The Biggest 'Frozen' Shark You've Never Seen
The first photos of this thing weren't even taken until 1995
It’s a huge, slow-moving species of shark that swims through the world’s coldest waters, and the first-ever pictures of it were taken in 1995.
No, it’s not the protagonist of our as-yet-unmade shark movie, ColdShark. It’s the Greenland shark, and it’s our new favorite species of shark.
Why? Well, for one, they look kind of goofy-cute, with their little eyes, stubby snout and short fins. For another, they’re extremely slow-moving. Their average speed is about .76 miles per hour, but when they want, they can crank things up to a blistering 1.7 miles per hour. (A little under half as fast as the average person walks.) We love a lazy predator – even if Greenland sharks can grow to be up to 21 feet long, same as a great white.
The sharks tend to stay in the cold waters of the Arctic and North Atlantic – deep down – though they’ve been spotted off the coasts of Georgia (the state, not the country), Canada, Portugal, France, Scotland and Scandinavia.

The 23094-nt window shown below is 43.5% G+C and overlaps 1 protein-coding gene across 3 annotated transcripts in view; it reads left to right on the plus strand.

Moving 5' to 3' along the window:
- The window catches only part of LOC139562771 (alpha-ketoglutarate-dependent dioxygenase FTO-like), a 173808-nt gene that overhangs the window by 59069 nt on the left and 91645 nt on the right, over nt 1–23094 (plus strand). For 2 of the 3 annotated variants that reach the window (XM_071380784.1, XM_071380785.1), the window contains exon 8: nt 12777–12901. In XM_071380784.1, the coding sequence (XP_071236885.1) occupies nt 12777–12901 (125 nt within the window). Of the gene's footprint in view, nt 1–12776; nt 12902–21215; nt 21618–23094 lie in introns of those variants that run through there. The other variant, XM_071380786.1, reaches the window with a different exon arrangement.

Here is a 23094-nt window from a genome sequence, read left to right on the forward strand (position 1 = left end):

“They may be everywhere that’s cold enough and deep enough,” Aaron MacNeil of the Australian Institute of Marine Science told the BBC.
Up until the 1960s, Greenland sharks were widely harvested, which fell off as their usefulness declined. (Synthetic oils replaced their liver oil in industrial usage and lamp oil; the meat of the Greenland shark is toxic and only edible if fermented for weeks as part of a traditional Icelandic dish.)
Greenland sharks eat a lot of fish, but they’ve also turned up with seal, reindeer, horse, moose and polar bear parts in their guts. Researchers speculate these larger meals were carcasses that fell into the water; it’s unlikely the slow-moving sharks could’ve caught an animal as fast as a seal.
So, here’s to the Greenland shark – lazily swimming through the coldest, deepest parts of the world, eating whatever’s convenient. Life is hard: We should all take a cue from the Greenland shark and chill out a bit more.